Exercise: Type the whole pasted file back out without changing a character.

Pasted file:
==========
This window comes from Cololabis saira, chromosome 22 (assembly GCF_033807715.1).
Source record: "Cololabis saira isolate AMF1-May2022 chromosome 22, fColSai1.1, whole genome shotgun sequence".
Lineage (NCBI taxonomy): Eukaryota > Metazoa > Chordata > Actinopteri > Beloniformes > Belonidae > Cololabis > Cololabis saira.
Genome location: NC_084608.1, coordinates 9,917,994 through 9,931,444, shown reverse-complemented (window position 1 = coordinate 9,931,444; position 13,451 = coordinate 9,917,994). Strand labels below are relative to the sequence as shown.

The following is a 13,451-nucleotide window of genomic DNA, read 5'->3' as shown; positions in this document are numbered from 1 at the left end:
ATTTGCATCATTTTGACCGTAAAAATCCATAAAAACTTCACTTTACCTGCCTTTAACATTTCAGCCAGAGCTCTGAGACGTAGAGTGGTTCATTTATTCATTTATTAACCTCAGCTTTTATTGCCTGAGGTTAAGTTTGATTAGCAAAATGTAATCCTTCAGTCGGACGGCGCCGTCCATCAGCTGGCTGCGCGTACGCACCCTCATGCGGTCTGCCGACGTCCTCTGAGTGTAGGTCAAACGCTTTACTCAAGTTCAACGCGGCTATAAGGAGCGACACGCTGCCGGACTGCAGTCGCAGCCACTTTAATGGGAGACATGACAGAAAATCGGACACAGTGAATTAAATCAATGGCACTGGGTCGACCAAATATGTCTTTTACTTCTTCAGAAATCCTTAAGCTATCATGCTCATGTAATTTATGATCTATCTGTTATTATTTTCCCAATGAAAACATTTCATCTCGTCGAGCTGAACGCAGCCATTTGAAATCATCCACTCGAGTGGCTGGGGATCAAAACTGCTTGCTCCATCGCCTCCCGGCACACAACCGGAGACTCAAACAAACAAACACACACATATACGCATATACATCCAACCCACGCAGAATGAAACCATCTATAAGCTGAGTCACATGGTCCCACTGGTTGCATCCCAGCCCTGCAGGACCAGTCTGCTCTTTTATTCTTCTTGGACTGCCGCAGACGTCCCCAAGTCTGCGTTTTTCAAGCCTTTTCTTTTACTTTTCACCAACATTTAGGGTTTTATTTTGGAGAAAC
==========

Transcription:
This window comes from Cololabis saira, chromosome 22 (assembly GCF_033807715.1).
Source record: "Cololabis saira isolate AMF1-May2022 chromosome 22, fColSai1.1, whole genome shotgun sequence".
Lineage (NCBI taxonomy): Eukaryota > Metazoa > Chordata > Actinopteri > Beloniformes > Belonidae > Cololabis > Cololabis saira.
Genome location: NC_084608.1, coordinates 9,917,994 through 9,931,444, shown reverse-complemented (window position 1 = coordinate 9,931,444; position 13,451 = coordinate 9,917,994). Strand labels below are relative to the sequence as shown.

The following is a 13,451-nucleotide window of genomic DNA, read 5'->3' as shown; positions in this document are numbered from 1 at the left end:
ATTTGCATCATTTTGACCGTAAAAATCCATAAAAACTTCACTTTACCTGCCTTTAACATTTCAGCCAGAGCTCTGAGACGTAGAGTGGTTCATTTATTCATTTATTAACCTCAGCTTTTATTGCCTGAGGTTAAGTTTGATTAGCAAAATGTAATCCTTCAGTCGGACGGCGCCGTCCATCAGCTGGCTGCGCGTACGCACCCTCATGCGGTCTGCCGACGTCCTCTGAGTGTAGGTCAAACGCTTTACTCAAGTTCAACGCGGCTATAAGGAGCGACACGCTGCCGGACTGCAGTCGCAGCCACTTTAATGGGAGACATGACAGAAAATCGGACACAGTGAATTAAATCAATGGCACTGGGTCGACCAAATATGTCTTTTACTTCTTCAGAAATCCTTAAGCTATCATGCTCATGTAATTTATGATCTATCTGTTATTATTTTCCCAATGAAAACATTTCATCTCGTCGAGCTGAACGCAGCCATTTGAAATCATCCACTCGAGTGGCTGGGGATCAAAACTGCTTGCTCCATCGCCTCCCGGCACACAACCGGAGACTCAAACAAACAAACACACACATATACGCATATACATCCAACCCACGCAGAATGAAACCATCTATAAGCTGAGTCACATGGTCCCACTGGTTGCATCCCAGCCCTGCAGGACCAGTCTGCTCTTTTATTCTTCTTGGACTGCCGCAGACGTCCCCAAGTCTGCGTTTTTCAAGCCTTTTCTTTTACTTTTCACCAACATTTAGGGTTTTATTTTGGAGAAAC